Most large UK companies are well advanced in the preparation of
their IT systems for the year 2000 (Y2K), however there are still
communications issues to address - in particular recognising the
potential threat of Y2K to corporate brands.
In October 1998 leading research analysts, the Garner Group, estimated
that only 15 per cent of businesses in the US or UK would experience
Y2K-related business problems and 90 per cent will fix their problems
within three days. However, they believed the percentage would go up to
an alarming 30 to 50 per cent in continental Europe.
The likelihood is that we are unlikely to see major failures in the
provision of basic services over the new year period. Safety-critical
systems, such as air traffic control, appear, by all accounts, to be
Nevertheless, most companies are still unprepared for Y2K in terms of
reputation enhancement and protection planning.
It is still seen by most top management as a technical, rather than a
business problem. It is not enough to ensure your own systems are
What if a competitor or a sister company in a developing country has a
problem? With the speed of global communications today, a combination of
media ignorance and corporate ill-preparedness could cause permanent
damage to the brand of any organisation related to the affected
The real challenge now is to ensure that senior management recognises
the brand issue, engage their IT department counterparts in a discussion
of communications policy and, together, agree a policy which will help
drive Y2K communications requirements across the organisation.
The best way to persuade management that the issue requires attention is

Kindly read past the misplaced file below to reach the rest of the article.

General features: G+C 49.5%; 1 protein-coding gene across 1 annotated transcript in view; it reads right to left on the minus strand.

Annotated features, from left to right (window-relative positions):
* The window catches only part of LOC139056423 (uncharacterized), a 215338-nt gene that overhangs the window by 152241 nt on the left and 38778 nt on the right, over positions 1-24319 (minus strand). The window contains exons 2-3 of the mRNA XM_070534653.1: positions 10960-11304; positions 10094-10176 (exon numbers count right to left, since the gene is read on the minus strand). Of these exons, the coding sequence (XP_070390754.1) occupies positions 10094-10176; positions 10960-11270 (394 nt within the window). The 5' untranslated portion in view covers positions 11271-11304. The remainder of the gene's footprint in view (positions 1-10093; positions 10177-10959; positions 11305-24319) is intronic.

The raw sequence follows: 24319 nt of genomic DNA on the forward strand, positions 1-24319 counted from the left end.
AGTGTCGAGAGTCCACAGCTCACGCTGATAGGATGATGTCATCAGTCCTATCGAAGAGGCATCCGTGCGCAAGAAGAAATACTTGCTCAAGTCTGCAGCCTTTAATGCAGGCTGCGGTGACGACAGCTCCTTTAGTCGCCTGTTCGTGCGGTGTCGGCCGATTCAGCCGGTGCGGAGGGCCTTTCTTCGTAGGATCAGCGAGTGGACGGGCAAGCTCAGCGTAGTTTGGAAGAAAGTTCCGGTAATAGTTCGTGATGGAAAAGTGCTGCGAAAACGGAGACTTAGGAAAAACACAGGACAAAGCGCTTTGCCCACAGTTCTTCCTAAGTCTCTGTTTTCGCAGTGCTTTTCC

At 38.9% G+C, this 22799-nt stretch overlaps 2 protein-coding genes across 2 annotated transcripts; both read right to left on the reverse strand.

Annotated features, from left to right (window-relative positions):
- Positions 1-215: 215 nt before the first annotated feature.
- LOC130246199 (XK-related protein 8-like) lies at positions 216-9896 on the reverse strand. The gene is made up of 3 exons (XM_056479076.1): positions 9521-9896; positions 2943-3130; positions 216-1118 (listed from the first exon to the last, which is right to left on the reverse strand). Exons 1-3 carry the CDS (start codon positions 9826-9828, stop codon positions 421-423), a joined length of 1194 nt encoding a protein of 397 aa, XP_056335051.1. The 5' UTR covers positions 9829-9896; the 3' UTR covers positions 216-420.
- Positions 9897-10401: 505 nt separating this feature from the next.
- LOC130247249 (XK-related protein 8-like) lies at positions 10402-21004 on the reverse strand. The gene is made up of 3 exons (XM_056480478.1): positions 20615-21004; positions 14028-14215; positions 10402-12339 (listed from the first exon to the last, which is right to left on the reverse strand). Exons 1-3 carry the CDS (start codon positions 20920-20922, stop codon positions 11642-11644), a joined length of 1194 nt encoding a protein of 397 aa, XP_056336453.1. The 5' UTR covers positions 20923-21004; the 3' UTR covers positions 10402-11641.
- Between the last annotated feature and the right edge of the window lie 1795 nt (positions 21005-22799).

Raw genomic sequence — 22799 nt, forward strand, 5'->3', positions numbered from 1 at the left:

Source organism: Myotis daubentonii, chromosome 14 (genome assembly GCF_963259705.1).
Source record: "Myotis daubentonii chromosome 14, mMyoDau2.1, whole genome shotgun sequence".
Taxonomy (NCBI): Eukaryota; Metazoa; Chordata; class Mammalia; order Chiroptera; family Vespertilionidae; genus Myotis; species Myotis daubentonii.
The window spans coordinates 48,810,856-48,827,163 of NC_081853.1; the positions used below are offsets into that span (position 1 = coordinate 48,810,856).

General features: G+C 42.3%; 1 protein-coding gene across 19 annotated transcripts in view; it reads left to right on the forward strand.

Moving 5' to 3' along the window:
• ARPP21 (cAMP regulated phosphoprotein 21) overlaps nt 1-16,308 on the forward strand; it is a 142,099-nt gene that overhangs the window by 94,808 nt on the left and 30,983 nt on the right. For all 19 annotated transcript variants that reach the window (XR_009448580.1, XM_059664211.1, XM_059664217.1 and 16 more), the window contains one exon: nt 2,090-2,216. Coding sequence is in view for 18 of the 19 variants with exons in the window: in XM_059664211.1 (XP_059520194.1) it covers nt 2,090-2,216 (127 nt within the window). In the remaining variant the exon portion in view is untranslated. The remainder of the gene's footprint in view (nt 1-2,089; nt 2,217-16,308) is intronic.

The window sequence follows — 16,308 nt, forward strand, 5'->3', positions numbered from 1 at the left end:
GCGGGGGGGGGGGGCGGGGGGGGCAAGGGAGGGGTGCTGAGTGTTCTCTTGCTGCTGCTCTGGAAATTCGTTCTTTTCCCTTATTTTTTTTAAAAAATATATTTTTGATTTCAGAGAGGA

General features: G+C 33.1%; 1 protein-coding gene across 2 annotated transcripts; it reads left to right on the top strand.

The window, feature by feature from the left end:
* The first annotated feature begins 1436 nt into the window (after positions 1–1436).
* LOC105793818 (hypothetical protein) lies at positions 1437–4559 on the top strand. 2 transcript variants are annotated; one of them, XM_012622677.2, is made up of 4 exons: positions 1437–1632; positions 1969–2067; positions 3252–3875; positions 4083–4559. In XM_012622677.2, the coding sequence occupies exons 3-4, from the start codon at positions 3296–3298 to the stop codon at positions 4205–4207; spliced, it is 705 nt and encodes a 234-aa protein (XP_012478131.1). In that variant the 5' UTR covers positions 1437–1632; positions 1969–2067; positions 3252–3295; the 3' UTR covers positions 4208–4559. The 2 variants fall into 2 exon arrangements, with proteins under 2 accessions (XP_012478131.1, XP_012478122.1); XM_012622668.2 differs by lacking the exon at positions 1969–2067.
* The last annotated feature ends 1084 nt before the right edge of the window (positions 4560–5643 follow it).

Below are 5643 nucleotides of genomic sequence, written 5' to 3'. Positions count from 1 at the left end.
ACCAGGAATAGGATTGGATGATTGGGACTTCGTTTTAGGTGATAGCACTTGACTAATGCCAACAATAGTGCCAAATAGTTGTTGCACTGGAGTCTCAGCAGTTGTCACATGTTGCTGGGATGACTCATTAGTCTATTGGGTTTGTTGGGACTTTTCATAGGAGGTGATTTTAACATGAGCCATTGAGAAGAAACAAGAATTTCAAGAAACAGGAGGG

to draw parallels with other business-critical issues such as fraud,
environmental protection and product recalls. The lessons learnt from
these case studies can put Y2K discussion in a new light.
It will also highlight the need for pro-active communications to all
audiences, especially staff, in advance of the day of reckoning and the
need to scenario-plan communications requirements if public concern gets
out of hand.
Organisations need to start communicating pro-actively to all audiences
from now about their progress towards Y2K compliance - even if they
believe they have, and will continue to have, some vulnerabilities.
Management of exposure as well as the exposure itself is a critical
Although there are clearly legal arguments not to do so, we believe that
it is too late to start communicating when the climate of public concern
All staff need to know the state their company’s Y2K programme is in and
how they can help to educate and reassess all the company’s key
Ignorance will be dangerous as we near the end of the year.
Moreover, for understandable reasons, the media is starved of companies
willing to talk about their Y2K programmes. Like any issue of concern,
openness is vital. While the first companies to put their heads over the
parapet may increase their vulnerability, they will be able to show
leadership, corporate responsibility and concern for the well-being of
their staff, customers and suppliers.
So far caution with regard to communications has been the right
The challenge is for companies to work together under the aegis of their
industry bodies to communicate their progress and concerns from now on.